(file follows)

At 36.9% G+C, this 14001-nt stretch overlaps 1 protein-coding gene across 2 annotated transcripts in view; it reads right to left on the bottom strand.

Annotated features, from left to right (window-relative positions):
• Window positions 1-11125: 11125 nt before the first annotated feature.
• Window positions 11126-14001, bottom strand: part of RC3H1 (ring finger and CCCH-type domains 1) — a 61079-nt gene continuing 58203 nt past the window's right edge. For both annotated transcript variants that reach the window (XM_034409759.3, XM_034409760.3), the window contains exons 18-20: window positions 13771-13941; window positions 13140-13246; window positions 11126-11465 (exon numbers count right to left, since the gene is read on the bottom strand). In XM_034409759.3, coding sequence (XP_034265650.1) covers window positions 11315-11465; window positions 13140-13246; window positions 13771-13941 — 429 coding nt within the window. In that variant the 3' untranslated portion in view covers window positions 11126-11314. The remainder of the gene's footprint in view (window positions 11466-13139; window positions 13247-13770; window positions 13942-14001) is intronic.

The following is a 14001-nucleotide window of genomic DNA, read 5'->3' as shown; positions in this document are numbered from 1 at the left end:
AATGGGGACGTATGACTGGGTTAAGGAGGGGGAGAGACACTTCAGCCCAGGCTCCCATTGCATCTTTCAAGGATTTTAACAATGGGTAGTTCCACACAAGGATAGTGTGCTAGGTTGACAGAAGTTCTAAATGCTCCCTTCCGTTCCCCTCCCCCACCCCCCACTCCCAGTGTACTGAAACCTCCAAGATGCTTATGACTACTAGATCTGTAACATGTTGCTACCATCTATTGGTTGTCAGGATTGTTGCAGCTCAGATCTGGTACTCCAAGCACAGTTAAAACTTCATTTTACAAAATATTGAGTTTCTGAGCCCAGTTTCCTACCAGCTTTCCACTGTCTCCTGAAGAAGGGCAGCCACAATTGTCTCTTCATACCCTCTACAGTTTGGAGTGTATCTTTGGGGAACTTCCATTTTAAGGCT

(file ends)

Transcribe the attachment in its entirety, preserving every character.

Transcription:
At 36.9% G+C, this 14001-nt stretch overlaps 1 protein-coding gene across 2 annotated transcripts in view; it reads right to left on the bottom strand.

Annotated features, from left to right (window-relative positions):
• Window positions 1-11125: 11125 nt before the first annotated feature.
• Window positions 11126-14001, bottom strand: part of RC3H1 (ring finger and CCCH-type domains 1) — a 61079-nt gene continuing 58203 nt past the window's right edge. For both annotated transcript variants that reach the window (XM_034409759.3, XM_034409760.3), the window contains exons 18-20: window positions 13771-13941; window positions 13140-13246; window positions 11126-11465 (exon numbers count right to left, since the gene is read on the bottom strand). In XM_034409759.3, coding sequence (XP_034265650.1) covers window positions 11315-11465; window positions 13140-13246; window positions 13771-13941 — 429 coding nt within the window. In that variant the 3' untranslated portion in view covers window positions 11126-11314. The remainder of the gene's footprint in view (window positions 11466-13139; window positions 13247-13770; window positions 13942-14001) is intronic.

The following is a 14001-nucleotide window of genomic DNA, read 5'->3' as shown; positions in this document are numbered from 1 at the left end:
AATGGGGACGTATGACTGGGTTAAGGAGGGGGAGAGACACTTCAGCCCAGGCTCCCATTGCATCTTTCAAGGATTTTAACAATGGGTAGTTCCACACAAGGATAGTGTGCTAGGTTGACAGAAGTTCTAAATGCTCCCTTCCGTTCCCCTCCCCCACCCCCCACTCCCAGTGTACTGAAACCTCCAAGATGCTTATGACTACTAGATCTGTAACATGTTGCTACCATCTATTGGTTGTCAGGATTGTTGCAGCTCAGATCTGGTACTCCAAGCACAGTTAAAACTTCATTTTACAAAATATTGAGTTTCTGAGCCCAGTTTCCTACCAGCTTTCCACTGTCTCCTGAAGAAGGGCAGCCACAATTGTCTCTTCATACCCTCTACAGTTTGGAGTGTATCTTTGGGGAACTTCCATTTTAAGGCT